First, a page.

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Contrary to static sieving methods discussed by Ward (1981), this technique uses considerably less water, thus, it is inexpensive and environmentally friendly. Our method uses only 10 - 15l per sieve. The technique described here allows samples to be collected during a field campaign and processed at a later date. Making it suitable for seasonal regions where short, intense fieldwork is only possible during warmer/dryer parts of the year. It is also an excellent technique for a reconnaissance sampling by investigating the potential of a new site without excessive time or money being invested.

Nevertheless, this technique could be easily adapted to remote areas. By using jerrycans for water storing water, and by using the plastic bowls and kitchen sieves (widely available in major cities), the technique here described could be employed with little modification. Only the lack of running water would make it difficult to process sediment <500µm, but the rest of the sediment could be greatly reduced in weight for transport. In this experiment, approximately 200 kg was processed by four volunteers sieving for two weeks working 4 to 5 hours a day. In our case, three series of sieves were used simultaneously, which allowed processing two, and in some cases three 5-kg samples a day, depending on the nature of the sediment.

Although no number of sieves and people is specified in McKenna et al. (1994), the technique here described processes approximately 45 kg per day, compared to 1800kg per day of other techniques. The severity of this limitation is not clear, because no specific information is available in the literature for comparisons. Nevertheless, the diversity of fossils recovered in fossiliferous layers was remarkable: each 5-kg sample produced fish remains (e.g. scales, teeth); amphibian and lizard jaws; archosaurian teeth and ostracods. As a negative control, oxidized paleosols, known to be poorly fossiliferous, barely produced any fossils when using the same technique. Although not quantified under controlled experiments, the amount of time that should be spent on sieving is a tradeoff between concentrating and separating grains of appropriate size and preservation state of the fossils (since the abrasion during sieving could potentially damage the fossils).

It is difficult to assess the amount of information from different techniques based on the yield, compared to the time required and amount of money invested. To make a fair assessment of information gained from each methodology, when compared to its time and financial investment, would require a comparison of techniques based on the same sedimentary horizon. In turn this would also require different lithologies and horizons to be processed to assess the most efficient technique for different geological settings. However, there is still the risk of confounding the intrinsic productivity of the method instead of the method efficiency, yield amount being only one factor of method efficiency.  A qualitative and quantitative analysis of the fossil damage or number of rare taxa recovered, under different sieving methods, could serve as proxies for the method efficiency.  These comparative studies will be attempted in the future seeking to determine which sieving technique should be used under what situation, but are beyond the scope of this paper.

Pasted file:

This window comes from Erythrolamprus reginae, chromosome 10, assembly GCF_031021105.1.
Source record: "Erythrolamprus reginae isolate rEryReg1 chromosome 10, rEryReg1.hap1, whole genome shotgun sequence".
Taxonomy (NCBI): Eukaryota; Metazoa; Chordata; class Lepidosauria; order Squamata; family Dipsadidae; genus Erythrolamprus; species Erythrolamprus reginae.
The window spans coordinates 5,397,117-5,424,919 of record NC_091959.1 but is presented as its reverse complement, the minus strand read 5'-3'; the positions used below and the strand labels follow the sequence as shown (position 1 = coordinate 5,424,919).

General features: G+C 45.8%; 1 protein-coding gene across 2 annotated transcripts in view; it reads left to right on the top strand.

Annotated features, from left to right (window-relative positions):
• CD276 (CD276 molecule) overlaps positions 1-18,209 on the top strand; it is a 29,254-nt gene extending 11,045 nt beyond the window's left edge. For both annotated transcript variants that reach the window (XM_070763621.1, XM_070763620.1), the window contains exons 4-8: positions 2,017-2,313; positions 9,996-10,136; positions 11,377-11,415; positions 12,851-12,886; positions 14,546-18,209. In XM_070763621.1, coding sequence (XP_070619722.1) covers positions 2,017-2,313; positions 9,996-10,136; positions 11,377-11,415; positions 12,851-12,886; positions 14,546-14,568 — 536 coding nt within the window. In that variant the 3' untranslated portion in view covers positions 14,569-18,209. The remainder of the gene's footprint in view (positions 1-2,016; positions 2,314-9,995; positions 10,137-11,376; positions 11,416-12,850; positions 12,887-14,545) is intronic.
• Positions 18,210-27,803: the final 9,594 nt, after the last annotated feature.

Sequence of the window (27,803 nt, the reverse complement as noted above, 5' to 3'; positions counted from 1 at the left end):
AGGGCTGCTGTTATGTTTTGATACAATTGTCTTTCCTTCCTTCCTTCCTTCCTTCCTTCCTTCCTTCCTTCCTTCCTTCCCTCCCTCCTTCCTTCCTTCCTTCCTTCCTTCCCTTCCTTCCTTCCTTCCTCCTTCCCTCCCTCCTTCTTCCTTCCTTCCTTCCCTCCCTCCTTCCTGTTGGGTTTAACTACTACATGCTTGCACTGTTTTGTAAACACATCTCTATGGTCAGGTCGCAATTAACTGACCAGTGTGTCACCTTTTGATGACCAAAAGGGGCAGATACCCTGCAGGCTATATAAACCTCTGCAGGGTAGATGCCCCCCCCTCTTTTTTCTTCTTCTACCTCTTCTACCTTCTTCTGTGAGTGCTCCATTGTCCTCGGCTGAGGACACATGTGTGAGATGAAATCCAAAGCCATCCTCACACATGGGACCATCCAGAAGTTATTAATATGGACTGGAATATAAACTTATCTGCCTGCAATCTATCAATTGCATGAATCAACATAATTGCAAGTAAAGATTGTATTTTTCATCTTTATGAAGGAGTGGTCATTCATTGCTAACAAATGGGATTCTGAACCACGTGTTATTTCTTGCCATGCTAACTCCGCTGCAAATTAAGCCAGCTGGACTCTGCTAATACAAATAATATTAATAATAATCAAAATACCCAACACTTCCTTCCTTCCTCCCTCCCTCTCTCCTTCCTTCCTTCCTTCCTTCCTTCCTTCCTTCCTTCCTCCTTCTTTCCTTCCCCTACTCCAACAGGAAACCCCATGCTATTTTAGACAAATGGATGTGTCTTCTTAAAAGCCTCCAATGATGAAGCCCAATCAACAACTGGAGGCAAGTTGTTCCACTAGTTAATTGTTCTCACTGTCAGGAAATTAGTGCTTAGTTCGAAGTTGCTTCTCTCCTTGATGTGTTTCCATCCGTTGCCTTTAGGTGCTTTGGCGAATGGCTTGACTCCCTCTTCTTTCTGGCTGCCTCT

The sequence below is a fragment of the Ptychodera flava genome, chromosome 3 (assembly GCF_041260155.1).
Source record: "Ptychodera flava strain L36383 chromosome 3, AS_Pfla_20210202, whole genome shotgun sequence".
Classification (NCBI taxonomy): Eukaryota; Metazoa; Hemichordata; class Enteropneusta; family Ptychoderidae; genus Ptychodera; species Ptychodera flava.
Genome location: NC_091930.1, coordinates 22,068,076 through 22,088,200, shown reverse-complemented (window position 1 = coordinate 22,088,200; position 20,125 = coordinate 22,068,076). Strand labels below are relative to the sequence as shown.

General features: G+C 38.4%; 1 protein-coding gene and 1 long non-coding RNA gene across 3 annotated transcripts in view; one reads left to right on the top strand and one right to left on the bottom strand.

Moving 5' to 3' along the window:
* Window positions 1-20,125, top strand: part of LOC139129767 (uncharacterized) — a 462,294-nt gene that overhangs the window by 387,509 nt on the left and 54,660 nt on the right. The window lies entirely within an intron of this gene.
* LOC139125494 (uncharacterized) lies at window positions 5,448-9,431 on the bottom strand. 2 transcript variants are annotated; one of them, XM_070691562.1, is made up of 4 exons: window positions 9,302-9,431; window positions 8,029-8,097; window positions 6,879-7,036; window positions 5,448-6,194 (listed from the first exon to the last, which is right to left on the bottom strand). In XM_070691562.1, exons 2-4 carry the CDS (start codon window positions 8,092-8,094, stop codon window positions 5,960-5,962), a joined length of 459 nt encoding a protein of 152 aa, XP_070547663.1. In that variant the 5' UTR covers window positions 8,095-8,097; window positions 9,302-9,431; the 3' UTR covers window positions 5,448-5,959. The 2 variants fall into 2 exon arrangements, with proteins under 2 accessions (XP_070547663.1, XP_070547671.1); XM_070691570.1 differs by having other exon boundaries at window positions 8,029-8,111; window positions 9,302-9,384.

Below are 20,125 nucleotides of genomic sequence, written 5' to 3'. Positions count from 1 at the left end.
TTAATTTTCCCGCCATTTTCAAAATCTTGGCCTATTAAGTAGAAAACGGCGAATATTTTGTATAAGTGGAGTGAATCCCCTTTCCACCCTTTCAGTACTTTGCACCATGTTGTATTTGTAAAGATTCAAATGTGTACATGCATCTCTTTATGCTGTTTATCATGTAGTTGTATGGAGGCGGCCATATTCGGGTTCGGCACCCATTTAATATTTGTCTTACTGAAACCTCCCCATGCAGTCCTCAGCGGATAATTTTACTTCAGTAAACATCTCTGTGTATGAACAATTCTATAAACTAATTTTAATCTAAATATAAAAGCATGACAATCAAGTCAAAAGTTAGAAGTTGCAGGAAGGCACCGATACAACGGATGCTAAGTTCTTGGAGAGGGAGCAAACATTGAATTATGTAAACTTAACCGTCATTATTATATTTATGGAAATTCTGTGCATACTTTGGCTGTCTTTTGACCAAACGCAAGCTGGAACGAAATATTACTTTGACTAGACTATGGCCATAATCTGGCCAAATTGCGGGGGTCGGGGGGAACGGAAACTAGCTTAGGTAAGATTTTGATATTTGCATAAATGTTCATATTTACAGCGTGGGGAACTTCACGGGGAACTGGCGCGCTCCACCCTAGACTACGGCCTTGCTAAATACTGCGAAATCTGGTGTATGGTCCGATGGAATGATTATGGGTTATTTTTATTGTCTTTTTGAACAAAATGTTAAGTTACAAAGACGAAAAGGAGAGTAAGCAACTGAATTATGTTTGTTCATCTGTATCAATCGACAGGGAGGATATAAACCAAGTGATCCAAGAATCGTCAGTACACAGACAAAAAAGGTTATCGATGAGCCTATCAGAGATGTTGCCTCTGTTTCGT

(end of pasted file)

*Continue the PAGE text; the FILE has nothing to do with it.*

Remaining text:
For each 5kg sample, the 750µm and 500µm sieve fractions recovered well-preserved fossils, with no fracturing or damage. Whereas techniques described by Hibbard (1949), McKenna (1962, 1965) and McKenna et al. (1994) imply that the loss of specimens smaller than the mesh size is unavoidable (since sediment below the smallest sieve is dumped), the technique described in this paper recovers specimens of almost all sizes, even enabling the collection of small ostracods and carophytes (100 - 200µm), which are useful for paleoecological reconstructions. Finally, this methodology does not require an extra step of concentration of the residue by use of acids or heavy liquid flotation (Gibson and Walker 1967), which is known to cause damage potentially to both the desired fossils and the environment (Cifelli et al. 1996).

In essence the “Henkel technique” and the method here described share the “static sieve” idea, but the technique described by Henkel (1966), although hard to compare, seems to be more aggressive to the fossils (see figs. 2 and 3 in Rauhut, 2001, showing many tooth apex broken) and it does not retain below mesh sized matrix.

The method described in this paper is designed to be an inexpensive technique, to recover the maximum amount of microfossils with a minimal amount of damage and cost. This method is also designed to use minimal amounts of chemicals. This helps to prevent chemical damage to specimens, which can obscure or destroy textures on fossils (Cifelli et al. 1996).

A major step to improve this technique could be to adapt it to process larger amounts of material. This could be accomplished by using larger sieves, which would not influence greatly the final budget. Following McKenna’s technique, although inexpensive, it does not adapt to laboratory conditions and requires the construction of sieves.


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